Hope you’re having a great day.
And that today’s lesson won’t apply to you personally!
.. The Talmud warns us to never enter a home unannounced.
Even our own.
And even the room of a child. Especially a teenager!
It’s not derech eretz. Not proper etiquette.
A person may be startled, caught off guard. Not ready for company.
And we need to be sensitive to that.
… What’s especially interesting is the Talmud’s source.
It goes back to the Garden of Eden. After Adam sinned.
“And G-d called to the man; And said to him…”
Jewish tradition teaches us to always look very carefully at the Torah’s wording.
Because subtleties are meant to teach us lessons about life.
G-d didn’t just start talking to Adam. He called out to him first.
Didn’t just “barge in.” He gave him a chance to prepare himself.
It’s the Torah’s way of teaching us proper etiquette. Sensitivity to other people.
… And who was G-d dealing with?
A sinner! Adam.
Adam’s sin was not just a private issue. It had cosmic implications.
It affected the whole world. Until today.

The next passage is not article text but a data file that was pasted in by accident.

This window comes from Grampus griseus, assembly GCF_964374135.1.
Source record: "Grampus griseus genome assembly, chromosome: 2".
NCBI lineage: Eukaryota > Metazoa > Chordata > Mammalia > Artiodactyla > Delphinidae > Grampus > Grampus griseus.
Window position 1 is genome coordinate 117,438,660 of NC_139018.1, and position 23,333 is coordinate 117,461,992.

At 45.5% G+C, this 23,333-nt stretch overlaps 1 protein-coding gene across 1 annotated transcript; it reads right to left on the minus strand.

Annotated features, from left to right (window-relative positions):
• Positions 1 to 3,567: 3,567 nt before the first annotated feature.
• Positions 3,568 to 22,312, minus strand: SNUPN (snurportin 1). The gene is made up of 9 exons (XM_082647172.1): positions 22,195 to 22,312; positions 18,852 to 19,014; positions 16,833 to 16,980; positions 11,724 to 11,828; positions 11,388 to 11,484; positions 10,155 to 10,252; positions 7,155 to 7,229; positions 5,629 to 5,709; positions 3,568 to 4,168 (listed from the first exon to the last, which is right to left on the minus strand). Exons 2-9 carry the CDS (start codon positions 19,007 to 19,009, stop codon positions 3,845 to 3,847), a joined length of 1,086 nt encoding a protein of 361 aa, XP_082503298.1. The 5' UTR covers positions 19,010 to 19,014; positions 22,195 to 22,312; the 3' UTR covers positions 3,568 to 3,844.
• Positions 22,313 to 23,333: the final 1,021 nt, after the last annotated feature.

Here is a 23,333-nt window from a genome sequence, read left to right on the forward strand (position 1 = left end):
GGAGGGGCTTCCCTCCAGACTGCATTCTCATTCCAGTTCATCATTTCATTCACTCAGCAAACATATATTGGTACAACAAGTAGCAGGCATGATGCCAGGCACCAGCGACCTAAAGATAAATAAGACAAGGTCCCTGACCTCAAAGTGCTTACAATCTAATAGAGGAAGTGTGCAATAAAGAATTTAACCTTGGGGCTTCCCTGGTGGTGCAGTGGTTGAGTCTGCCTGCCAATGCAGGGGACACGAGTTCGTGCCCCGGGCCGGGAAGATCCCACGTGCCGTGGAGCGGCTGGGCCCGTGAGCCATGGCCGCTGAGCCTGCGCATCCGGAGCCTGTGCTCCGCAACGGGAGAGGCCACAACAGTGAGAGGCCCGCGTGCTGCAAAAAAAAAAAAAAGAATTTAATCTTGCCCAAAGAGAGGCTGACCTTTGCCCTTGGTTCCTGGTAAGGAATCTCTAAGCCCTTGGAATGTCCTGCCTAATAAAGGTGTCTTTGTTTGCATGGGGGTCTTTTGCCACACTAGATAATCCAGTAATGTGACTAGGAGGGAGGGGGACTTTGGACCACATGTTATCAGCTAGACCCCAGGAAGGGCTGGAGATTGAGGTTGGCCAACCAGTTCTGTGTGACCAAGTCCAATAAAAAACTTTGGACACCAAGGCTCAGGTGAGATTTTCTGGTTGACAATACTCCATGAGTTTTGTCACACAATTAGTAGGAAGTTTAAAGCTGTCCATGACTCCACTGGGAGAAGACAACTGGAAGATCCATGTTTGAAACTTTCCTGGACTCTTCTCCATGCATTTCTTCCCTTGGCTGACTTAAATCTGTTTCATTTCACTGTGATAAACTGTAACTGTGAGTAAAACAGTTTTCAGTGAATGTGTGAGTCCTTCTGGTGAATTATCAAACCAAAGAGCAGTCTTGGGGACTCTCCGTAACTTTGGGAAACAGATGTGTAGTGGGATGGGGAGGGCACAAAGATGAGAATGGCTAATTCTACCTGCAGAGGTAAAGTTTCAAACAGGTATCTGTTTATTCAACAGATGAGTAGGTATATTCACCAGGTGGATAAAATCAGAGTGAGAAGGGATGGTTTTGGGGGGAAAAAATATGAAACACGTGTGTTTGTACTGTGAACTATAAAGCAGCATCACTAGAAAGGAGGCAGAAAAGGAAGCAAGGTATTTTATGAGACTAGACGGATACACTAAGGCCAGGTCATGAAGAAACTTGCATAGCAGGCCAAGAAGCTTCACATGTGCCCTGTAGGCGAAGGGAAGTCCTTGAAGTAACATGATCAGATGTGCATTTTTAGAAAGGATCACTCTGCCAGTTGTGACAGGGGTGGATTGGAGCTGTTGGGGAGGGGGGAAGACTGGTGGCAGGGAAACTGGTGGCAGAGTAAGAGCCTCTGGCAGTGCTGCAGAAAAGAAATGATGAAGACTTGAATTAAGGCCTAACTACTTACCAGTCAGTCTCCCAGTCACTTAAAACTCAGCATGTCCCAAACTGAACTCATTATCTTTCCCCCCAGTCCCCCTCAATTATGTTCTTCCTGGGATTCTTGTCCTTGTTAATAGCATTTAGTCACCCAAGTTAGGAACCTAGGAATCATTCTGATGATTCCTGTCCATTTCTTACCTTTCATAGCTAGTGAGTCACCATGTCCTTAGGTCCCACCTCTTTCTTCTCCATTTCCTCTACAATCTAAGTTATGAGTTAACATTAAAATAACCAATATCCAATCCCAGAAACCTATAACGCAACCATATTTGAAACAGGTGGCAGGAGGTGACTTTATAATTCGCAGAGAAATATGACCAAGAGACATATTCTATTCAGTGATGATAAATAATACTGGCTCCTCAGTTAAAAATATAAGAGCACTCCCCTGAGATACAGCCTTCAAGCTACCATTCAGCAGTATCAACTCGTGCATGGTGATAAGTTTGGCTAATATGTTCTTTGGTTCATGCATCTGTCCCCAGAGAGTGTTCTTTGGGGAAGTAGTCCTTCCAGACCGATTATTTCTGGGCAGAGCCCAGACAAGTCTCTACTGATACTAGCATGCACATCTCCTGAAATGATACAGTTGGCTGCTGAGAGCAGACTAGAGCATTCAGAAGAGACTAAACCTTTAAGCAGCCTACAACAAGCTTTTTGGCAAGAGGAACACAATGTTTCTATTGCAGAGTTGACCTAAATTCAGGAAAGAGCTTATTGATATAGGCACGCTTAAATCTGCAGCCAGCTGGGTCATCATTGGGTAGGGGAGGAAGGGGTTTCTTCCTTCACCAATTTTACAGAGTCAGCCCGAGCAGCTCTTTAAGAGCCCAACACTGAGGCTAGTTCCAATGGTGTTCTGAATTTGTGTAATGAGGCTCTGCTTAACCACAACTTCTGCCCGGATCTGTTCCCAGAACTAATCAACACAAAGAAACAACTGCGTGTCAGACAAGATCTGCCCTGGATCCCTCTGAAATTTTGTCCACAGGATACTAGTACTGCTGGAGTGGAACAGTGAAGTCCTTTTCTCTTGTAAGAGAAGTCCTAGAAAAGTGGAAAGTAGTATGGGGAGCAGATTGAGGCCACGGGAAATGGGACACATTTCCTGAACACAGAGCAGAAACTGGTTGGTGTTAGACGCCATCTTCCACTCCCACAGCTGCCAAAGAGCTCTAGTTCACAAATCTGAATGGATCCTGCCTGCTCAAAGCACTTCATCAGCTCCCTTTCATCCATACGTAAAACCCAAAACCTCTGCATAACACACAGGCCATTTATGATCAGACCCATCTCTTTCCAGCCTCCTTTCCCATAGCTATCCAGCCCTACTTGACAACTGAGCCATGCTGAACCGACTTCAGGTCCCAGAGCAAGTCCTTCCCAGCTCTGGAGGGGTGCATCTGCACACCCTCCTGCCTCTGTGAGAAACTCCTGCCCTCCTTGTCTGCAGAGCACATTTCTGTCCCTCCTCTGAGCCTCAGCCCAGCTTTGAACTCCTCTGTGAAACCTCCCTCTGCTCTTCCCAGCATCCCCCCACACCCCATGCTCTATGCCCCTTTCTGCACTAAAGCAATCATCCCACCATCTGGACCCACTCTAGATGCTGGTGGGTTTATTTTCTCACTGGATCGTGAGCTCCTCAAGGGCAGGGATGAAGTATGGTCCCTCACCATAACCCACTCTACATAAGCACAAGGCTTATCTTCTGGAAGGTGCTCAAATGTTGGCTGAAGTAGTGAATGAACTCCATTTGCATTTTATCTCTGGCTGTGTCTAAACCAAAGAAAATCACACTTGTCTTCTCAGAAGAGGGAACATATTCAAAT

The world is not the perfect world it once was.
In fact, Adam’s sin is the reason we have to work so hard to earn a living! (3:19)
But the Torah teaches us – he’s still entitled to respect and dignity. Because he’s a human being.
… It’s something to think about. Especially on “one of those days.”
Maybe at the office. Someone is giving us a hard time.
And we’re about to lose it. And let him have it.
Right in front of everyone else!
… Sure, we should do whatever is necessary to address the problem.
But not at the expense of the other person’s dignity.
A hard day at work?
Remember Adam. “The sinner.”
It’s because of him that we’re in this office to start with.
We could have been relaxing on the recliner. Clipping coupons!
… But G-d showed him respect.